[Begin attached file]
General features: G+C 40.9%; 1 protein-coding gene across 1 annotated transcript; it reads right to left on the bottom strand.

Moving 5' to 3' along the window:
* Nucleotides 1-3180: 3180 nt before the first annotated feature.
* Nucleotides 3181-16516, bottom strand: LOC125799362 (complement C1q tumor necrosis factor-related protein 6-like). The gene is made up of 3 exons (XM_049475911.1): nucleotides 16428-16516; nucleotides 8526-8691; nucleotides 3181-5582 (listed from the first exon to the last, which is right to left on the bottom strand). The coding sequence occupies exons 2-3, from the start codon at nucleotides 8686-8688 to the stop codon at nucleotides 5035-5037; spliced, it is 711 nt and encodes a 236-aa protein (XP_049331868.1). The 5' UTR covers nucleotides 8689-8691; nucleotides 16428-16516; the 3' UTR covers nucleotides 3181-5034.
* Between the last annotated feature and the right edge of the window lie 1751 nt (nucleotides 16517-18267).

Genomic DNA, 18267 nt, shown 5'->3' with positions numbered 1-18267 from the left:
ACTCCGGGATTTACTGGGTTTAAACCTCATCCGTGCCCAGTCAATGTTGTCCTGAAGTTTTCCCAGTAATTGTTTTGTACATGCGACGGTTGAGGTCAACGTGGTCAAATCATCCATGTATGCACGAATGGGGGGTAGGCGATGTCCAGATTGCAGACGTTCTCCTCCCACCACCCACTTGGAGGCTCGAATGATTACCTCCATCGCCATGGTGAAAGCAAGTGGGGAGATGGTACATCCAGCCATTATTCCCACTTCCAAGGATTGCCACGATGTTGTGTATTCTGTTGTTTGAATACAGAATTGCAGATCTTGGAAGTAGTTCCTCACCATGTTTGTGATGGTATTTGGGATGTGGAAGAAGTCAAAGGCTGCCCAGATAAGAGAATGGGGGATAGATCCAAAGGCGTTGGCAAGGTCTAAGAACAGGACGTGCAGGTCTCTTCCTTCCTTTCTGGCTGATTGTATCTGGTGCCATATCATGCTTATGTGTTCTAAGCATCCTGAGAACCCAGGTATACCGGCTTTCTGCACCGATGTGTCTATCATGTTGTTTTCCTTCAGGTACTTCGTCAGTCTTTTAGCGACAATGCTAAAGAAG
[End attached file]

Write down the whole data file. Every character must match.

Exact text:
General features: G+C 40.9%; 1 protein-coding gene across 1 annotated transcript; it reads right to left on the bottom strand.

Moving 5' to 3' along the window:
* Nucleotides 1-3180: 3180 nt before the first annotated feature.
* Nucleotides 3181-16516, bottom strand: LOC125799362 (complement C1q tumor necrosis factor-related protein 6-like). The gene is made up of 3 exons (XM_049475911.1): nucleotides 16428-16516; nucleotides 8526-8691; nucleotides 3181-5582 (listed from the first exon to the last, which is right to left on the bottom strand). The coding sequence occupies exons 2-3, from the start codon at nucleotides 8686-8688 to the stop codon at nucleotides 5035-5037; spliced, it is 711 nt and encodes a 236-aa protein (XP_049331868.1). The 5' UTR covers nucleotides 8689-8691; nucleotides 16428-16516; the 3' UTR covers nucleotides 3181-5034.
* Between the last annotated feature and the right edge of the window lie 1751 nt (nucleotides 16517-18267).

Genomic DNA, 18267 nt, shown 5'->3' with positions numbered 1-18267 from the left:
ACTCCGGGATTTACTGGGTTTAAACCTCATCCGTGCCCAGTCAATGTTGTCCTGAAGTTTTCCCAGTAATTGTTTTGTACATGCGACGGTTGAGGTCAACGTGGTCAAATCATCCATGTATGCACGAATGGGGGGTAGGCGATGTCCAGATTGCAGACGTTCTCCTCCCACCACCCACTTGGAGGCTCGAATGATTACCTCCATCGCCATGGTGAAAGCAAGTGGGGAGATGGTACATCCAGCCATTATTCCCACTTCCAAGGATTGCCACGATGTTGTGTATTCTGTTGTTTGAATACAGAATTGCAGATCTTGGAAGTAGTTCCTCACCATGTTTGTGATGGTATTTGGGATGTGGAAGAAGTCAAAGGCTGCCCAGATAAGAGAATGGGGGATAGATCCAAAGGCGTTGGCAAGGTCTAAGAACAGGACGTGCAGGTCTCTTCCTTCCTTTCTGGCTGATTGTATCTGGTGCCATATCATGCTTATGTGTTCTAAGCATCCTGAGAACCCAGGTATACCGGCTTTCTGCACCGATGTGTCTATCATGTTGTTTTCCTTCAGGTACTTCGTCAGTCTTTTAGCGACAATGCTAAAGAAG